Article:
Director: Corin Hardy

Starring: Taissa Farmiga, Demián Bichir, Jonas Bloquet and Bonnie Aarons

 

The third installment of the famed The Conjuring franchise, The Nun, serves as a prequel to the events of the first and second film. Set in 1950s Romania, a young nun commits a violent suicide and so, the Vatican is alerted. Priest Father Burke (Demián Bichir) and American nun-to-be, having not taking her vows yet, Irene (Taissa Farmiga), are sent to the monastery to investigate the suicide. It is revealed that Irene is the younger sister of Vera, from the earlier entries in the franchise.

“This film is exactly the same as many mainstream money-making horror pictures that have come out in recent years, in that it is enjoyable and exciting to watch, but stripped back. It’s actually quite a bad film.”

As soon as they arrive in the disturbed abbey they can sense something sinister is afoot. They are guided to the grounds by the devilishly handsome French-Canadian man ‘Frenchie’, pun intended, (Jonas Bloquet) who lives in a nearby village and who found the hanging corpse outside the monastery. The trio are then confronted by the demon ‘Valak’, taking the appearance of a Nun, who is fervently trying to protect and spread the horrific evil that lies within the monastery.  

 

This film is exactly the same as many mainstream money-making horror pictures that have come out in recent years, in that it is enjoyable and exciting to watch, but stripped back. It’s actually quite a bad film. This is a somewhat surprising, as its predecessors were both exciting films with stable character backgrounds, a balance between horrific and light-hearted moments and well-thought dialogue. However, this horror picture just went that step too far. The Nun fell into the trap that many horror films lay for themselves and that directors need to know: you can’t rely solely on jump scares to scare the audience. The over-reliance of jump scares is just lazy and there is about two thousand of them in this film. They’re more annoying than frightening.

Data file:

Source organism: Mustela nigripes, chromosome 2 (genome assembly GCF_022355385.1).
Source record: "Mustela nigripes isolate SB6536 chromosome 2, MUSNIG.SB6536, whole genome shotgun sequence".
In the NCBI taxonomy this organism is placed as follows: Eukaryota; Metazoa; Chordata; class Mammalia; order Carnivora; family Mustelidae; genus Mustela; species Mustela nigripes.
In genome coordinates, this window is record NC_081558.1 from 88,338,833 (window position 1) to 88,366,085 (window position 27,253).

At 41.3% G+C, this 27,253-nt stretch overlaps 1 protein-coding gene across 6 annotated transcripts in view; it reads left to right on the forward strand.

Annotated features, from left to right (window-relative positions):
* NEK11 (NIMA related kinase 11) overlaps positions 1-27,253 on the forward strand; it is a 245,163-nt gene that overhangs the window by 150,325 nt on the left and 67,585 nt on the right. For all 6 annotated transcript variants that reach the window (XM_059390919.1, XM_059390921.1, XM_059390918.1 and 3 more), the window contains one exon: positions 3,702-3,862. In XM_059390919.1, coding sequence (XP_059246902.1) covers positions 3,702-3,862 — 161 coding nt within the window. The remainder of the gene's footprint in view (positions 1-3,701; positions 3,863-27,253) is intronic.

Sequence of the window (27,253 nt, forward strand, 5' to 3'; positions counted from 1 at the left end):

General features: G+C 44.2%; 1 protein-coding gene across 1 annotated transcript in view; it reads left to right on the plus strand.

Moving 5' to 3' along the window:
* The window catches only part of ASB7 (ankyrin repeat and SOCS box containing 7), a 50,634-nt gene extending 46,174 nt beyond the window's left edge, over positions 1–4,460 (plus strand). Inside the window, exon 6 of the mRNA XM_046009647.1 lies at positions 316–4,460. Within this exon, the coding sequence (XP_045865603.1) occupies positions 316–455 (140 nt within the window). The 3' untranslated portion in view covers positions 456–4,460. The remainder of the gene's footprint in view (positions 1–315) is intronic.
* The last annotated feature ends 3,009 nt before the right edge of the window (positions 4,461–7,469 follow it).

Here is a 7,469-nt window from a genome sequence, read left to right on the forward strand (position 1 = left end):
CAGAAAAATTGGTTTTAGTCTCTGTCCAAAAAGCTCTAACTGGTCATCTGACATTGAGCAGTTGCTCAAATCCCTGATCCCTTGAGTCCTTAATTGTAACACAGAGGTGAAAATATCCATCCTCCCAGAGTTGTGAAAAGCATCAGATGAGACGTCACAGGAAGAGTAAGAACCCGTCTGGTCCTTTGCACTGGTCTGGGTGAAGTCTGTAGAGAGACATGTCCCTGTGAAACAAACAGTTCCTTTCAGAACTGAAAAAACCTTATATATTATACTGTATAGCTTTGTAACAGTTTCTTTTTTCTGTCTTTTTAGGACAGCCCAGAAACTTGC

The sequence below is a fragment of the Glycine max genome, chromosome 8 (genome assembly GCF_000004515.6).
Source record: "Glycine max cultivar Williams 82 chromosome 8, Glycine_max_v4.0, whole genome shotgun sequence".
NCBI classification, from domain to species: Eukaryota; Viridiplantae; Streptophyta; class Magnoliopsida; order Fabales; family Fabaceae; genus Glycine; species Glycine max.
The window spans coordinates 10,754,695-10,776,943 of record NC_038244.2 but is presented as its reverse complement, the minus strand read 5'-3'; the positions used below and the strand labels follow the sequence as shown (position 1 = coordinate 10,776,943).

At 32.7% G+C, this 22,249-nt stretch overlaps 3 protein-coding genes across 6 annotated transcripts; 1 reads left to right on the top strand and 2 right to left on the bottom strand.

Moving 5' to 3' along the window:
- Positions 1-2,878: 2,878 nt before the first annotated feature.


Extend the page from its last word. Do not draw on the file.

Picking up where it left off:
“Many recent horror films explore demonic forces but never the religious background and The Nun really hones in on the religious element to paranormal activity.”

Another point that can be made against this film is that the mood incredibly unstable. One minute ‘Frenchie’ is making sexual advances towards Irene and delivering cheesy one-liners and the next minute the audience are meant to be wrapped up in a moment of prayer and allegiance to God. It’s difficult to decipher what the film is all about because the atmosphere is constantly shifting.

 

The in-depth exploration of religious evil forces is a commendable feature of this film. Many recent horror films explore demonic forces but never the religious background.  The Nun really hones in on the religious element to paranormal activity.

In a nutshell: An acceptable horror picture that will get old after the fifth jump-scare.